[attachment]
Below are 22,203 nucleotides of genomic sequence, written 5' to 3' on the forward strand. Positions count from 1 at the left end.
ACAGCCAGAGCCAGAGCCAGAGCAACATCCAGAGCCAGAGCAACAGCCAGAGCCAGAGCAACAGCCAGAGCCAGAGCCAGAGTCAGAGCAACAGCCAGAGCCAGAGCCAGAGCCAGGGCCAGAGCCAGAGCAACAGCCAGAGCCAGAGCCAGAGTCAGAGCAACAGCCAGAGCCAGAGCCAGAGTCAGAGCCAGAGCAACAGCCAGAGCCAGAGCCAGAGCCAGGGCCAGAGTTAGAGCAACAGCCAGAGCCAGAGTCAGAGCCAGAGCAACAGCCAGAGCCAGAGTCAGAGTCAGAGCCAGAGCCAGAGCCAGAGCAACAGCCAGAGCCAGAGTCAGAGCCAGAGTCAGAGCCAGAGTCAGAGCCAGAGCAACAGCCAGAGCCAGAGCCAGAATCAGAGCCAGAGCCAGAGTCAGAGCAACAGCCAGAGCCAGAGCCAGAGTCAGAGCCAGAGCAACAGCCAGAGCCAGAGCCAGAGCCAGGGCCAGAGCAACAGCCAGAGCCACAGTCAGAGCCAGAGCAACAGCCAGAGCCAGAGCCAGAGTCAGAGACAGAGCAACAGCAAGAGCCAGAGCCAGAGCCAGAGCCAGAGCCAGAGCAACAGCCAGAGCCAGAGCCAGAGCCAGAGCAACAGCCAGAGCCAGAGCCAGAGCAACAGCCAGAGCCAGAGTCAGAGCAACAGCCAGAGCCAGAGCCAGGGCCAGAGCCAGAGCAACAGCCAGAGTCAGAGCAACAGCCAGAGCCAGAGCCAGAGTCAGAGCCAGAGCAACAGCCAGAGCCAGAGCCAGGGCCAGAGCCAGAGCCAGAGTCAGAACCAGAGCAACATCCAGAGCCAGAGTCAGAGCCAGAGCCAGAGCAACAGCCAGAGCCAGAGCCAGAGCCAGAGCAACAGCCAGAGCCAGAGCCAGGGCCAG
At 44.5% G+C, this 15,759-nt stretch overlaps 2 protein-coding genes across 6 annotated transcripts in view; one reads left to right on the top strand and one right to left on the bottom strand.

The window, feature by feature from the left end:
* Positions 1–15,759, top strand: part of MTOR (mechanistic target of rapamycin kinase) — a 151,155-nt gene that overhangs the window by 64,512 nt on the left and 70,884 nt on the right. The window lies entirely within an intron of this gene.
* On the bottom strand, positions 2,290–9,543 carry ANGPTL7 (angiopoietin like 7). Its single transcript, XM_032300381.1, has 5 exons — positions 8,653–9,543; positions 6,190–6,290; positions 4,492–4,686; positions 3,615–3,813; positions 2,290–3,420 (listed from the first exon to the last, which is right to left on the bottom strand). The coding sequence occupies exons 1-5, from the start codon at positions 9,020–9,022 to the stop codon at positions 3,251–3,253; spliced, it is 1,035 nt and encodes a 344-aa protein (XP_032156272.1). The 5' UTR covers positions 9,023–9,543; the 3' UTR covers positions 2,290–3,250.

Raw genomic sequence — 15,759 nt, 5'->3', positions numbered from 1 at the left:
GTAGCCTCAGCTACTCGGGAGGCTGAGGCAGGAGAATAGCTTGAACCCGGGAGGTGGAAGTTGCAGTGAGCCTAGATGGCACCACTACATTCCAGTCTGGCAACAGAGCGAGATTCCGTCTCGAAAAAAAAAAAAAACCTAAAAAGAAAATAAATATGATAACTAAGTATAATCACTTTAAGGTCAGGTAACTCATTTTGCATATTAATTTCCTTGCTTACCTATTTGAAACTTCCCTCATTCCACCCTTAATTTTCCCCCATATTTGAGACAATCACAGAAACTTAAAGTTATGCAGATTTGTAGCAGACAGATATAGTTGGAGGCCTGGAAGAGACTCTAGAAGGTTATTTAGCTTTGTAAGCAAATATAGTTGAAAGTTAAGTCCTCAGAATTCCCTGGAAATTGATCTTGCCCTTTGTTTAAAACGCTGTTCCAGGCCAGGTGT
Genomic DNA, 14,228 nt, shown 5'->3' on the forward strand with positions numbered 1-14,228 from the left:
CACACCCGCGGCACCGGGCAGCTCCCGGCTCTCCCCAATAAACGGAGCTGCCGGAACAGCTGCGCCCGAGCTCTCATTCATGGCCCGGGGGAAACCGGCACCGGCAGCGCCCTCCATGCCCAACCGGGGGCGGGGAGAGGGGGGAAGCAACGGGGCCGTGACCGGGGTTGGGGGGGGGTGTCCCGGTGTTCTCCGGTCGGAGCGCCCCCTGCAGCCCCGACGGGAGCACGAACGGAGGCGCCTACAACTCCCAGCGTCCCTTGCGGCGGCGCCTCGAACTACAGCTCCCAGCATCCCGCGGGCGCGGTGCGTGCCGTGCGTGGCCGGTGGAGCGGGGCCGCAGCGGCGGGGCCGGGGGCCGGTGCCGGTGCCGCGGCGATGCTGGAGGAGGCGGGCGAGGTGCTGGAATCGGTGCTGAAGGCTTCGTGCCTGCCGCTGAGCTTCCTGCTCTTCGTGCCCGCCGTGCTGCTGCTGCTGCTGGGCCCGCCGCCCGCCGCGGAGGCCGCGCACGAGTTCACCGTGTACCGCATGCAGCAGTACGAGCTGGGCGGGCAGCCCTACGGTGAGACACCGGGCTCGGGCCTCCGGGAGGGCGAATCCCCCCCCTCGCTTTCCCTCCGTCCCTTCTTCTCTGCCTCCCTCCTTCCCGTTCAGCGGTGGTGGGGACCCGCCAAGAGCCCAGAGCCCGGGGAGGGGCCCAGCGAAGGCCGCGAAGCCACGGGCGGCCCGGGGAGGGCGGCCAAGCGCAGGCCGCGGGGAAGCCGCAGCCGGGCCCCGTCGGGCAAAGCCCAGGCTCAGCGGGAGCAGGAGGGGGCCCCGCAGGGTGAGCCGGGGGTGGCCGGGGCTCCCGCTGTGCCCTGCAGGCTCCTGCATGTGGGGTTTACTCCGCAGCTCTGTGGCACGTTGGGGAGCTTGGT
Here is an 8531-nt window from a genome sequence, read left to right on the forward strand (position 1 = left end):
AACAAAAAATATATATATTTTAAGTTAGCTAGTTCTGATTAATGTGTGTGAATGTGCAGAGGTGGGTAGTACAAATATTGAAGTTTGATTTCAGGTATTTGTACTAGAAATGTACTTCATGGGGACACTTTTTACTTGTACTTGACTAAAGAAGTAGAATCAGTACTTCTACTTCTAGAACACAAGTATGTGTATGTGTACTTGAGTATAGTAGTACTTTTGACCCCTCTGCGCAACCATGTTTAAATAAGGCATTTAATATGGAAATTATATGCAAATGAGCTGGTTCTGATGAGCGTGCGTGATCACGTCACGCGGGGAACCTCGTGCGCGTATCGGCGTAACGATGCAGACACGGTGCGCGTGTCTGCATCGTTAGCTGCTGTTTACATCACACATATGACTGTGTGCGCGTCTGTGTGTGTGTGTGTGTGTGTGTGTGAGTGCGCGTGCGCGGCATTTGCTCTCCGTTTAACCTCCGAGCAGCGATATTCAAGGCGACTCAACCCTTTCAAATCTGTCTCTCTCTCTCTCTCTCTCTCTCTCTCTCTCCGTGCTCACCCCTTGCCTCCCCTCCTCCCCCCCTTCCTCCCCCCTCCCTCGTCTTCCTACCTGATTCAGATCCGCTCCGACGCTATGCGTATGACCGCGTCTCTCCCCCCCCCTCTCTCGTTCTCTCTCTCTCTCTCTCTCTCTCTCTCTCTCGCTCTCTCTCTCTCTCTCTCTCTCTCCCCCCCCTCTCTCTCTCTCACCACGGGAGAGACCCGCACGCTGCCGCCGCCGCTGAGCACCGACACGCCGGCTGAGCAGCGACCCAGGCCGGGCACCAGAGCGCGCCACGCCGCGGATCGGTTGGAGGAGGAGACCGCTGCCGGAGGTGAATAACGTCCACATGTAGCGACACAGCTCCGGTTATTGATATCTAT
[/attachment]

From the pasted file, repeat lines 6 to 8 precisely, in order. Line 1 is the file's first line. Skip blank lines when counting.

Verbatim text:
* On the bottom strand, positions 2,290–9,543 carry ANGPTL7 (angiopoietin like 7). Its single transcript, XM_032300381.1, has 5 exons — positions 8,653–9,543; positions 6,190–6,290; positions 4,492–4,686; positions 3,615–3,813; positions 2,290–3,420 (listed from the first exon to the last, which is right to left on the bottom strand). The coding sequence occupies exons 1-5, from the start codon at positions 9,020–9,022 to the stop codon at positions 3,251–3,253; spliced, it is 1,035 nt and encodes a 344-aa protein (XP_032156272.1). The 5' UTR covers positions 9,023–9,543; the 3' UTR covers positions 2,290–3,250.

Raw genomic sequence — 15,759 nt, 5'->3', positions numbered from 1 at the left:
GTAGCCTCAGCTACTCGGGAGGCTGAGGCAGGAGAATAGCTTGAACCCGGGAGGTGGAAGTTGCAGTGAGCCTAGATGGCACCACTACATTCCAGTCTGGCAACAGAGCGAGATTCCGTCTCGAAAAAAAAAAAAAACCTAAAAAGAAAATAAATATGATAACTAAGTATAATCACTTTAAGGTCAGGTAACTCATTTTGCATATTAATTTCCTTGCTTACCTATTTGAAACTTCCCTCATTCCACCCTTAATTTTCCCCCATATTTGAGACAATCACAGAAACTTAAAGTTATGCAGATTTGTAGCAGACAGATATAGTTGGAGGCCTGGAAGAGACTCTAGAAGGTTATTTAGCTTTGTAAGCAAATATAGTTGAAAGTTAAGTCCTCAGAATTCCCTGGAAATTGATCTTGCCCTTTGTTTAAAACGCTGTTCCAGGCCAGGTGT